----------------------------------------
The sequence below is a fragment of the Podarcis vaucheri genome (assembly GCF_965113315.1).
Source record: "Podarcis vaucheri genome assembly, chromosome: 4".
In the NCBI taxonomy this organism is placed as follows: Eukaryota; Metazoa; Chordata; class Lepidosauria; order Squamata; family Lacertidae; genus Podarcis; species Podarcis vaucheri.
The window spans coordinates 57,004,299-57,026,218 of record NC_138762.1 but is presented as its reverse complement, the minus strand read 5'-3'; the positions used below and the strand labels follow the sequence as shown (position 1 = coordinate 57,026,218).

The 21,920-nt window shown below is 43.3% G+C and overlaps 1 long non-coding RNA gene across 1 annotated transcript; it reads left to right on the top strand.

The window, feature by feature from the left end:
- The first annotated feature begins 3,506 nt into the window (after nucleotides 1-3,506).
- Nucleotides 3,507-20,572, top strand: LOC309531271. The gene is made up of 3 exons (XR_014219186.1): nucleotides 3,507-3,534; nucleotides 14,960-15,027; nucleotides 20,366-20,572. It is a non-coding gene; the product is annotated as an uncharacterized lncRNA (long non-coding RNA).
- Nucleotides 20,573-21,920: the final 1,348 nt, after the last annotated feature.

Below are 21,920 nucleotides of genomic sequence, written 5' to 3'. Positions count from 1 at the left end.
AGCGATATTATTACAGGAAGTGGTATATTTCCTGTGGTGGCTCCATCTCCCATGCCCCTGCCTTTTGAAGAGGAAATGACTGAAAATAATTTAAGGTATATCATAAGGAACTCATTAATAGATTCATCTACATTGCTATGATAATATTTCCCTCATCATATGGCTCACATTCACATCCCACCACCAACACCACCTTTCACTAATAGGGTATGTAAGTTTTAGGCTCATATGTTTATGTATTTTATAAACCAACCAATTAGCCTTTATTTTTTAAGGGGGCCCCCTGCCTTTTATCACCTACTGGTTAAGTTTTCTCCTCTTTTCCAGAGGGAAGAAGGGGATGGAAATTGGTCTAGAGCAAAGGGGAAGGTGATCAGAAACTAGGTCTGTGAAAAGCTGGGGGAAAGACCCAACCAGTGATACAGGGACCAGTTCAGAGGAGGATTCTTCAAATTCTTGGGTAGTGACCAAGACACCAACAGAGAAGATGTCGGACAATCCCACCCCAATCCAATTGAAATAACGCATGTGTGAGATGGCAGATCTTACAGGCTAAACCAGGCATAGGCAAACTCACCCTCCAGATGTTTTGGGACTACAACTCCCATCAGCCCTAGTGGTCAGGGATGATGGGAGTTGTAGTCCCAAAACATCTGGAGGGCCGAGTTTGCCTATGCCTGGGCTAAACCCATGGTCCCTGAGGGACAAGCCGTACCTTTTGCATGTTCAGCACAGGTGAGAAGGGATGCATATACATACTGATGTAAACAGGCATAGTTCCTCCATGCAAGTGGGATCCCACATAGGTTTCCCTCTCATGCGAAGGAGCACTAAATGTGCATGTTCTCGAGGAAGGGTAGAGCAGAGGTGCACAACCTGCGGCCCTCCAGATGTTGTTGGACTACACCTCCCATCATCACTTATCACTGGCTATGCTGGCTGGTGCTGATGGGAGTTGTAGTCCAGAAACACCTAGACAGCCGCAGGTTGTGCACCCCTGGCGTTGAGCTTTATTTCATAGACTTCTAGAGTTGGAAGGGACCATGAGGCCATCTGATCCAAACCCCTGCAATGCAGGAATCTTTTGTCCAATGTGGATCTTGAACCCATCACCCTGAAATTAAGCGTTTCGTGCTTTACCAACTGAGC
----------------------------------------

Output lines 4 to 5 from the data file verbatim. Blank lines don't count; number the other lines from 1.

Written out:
The window spans coordinates 57,004,299-57,026,218 of record NC_138762.1 but is presented as its reverse complement, the minus strand read 5'-3'; the positions used below and the strand labels follow the sequence as shown (position 1 = coordinate 57,026,218).

The 21,920-nt window shown below is 43.3% G+C and overlaps 1 long non-coding RNA gene across 1 annotated transcript; it reads left to right on the top strand.